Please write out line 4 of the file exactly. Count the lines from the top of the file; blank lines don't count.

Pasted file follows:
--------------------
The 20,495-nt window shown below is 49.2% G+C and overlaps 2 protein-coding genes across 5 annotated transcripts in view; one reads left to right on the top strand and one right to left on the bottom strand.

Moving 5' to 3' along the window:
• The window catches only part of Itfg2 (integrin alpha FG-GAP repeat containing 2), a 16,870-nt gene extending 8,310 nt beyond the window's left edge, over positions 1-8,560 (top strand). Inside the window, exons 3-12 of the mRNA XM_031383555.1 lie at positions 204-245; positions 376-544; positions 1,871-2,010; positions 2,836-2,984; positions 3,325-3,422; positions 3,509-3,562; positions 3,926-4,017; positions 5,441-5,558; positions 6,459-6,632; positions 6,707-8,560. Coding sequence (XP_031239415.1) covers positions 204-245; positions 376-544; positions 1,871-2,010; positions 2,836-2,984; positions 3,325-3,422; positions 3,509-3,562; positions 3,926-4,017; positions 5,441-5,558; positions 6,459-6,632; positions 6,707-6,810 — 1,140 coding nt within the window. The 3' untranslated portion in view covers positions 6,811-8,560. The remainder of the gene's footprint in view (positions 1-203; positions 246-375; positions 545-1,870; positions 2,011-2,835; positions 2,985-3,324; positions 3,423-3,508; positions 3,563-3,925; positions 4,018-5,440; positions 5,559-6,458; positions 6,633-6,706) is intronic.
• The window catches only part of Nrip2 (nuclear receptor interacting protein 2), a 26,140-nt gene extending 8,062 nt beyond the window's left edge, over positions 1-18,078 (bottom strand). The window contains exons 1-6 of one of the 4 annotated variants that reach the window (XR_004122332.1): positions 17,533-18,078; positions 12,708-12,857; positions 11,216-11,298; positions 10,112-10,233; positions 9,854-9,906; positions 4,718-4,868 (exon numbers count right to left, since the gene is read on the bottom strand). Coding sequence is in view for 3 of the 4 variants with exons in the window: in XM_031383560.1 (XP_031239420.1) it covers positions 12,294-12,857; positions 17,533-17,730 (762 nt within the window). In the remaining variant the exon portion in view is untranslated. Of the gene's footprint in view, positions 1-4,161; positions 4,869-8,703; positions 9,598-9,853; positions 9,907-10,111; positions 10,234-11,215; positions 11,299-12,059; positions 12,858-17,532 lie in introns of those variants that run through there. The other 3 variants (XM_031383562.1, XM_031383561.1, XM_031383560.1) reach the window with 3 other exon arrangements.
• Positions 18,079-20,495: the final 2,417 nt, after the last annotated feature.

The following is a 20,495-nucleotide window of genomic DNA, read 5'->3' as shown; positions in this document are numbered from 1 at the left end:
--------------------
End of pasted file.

• The window catches only part of Nrip2 (nuclear receptor interacting protein 2), a 26,140-nt gene extending 8,062 nt beyond the window's left edge, over positions 1-18,078 (bottom strand). The window contains exons 1-6 of one of the 4 annotated variants that reach the window (XR_004122332.1): positions 17,533-18,078; positions 12,708-12,857; positions 11,216-11,298; positions 10,112-10,233; positions 9,854-9,906; positions 4,718-4,868 (exon numbers count right to left, since the gene is read on the bottom strand). Coding sequence is in view for 3 of the 4 variants with exons in the window: in XM_031383560.1 (XP_031239420.1) it covers positions 12,294-12,857; positions 17,533-17,730 (762 nt within the window). In the remaining variant the exon portion in view is untranslated. Of the gene's footprint in view, positions 1-4,161; positions 4,869-8,703; positions 9,598-9,853; positions 9,907-10,111; positions 10,234-11,215; positions 11,299-12,059; positions 12,858-17,532 lie in introns of those variants that run through there. The other 3 variants (XM_031383562.1, XM_031383561.1, XM_031383560.1) reach the window with 3 other exon arrangements.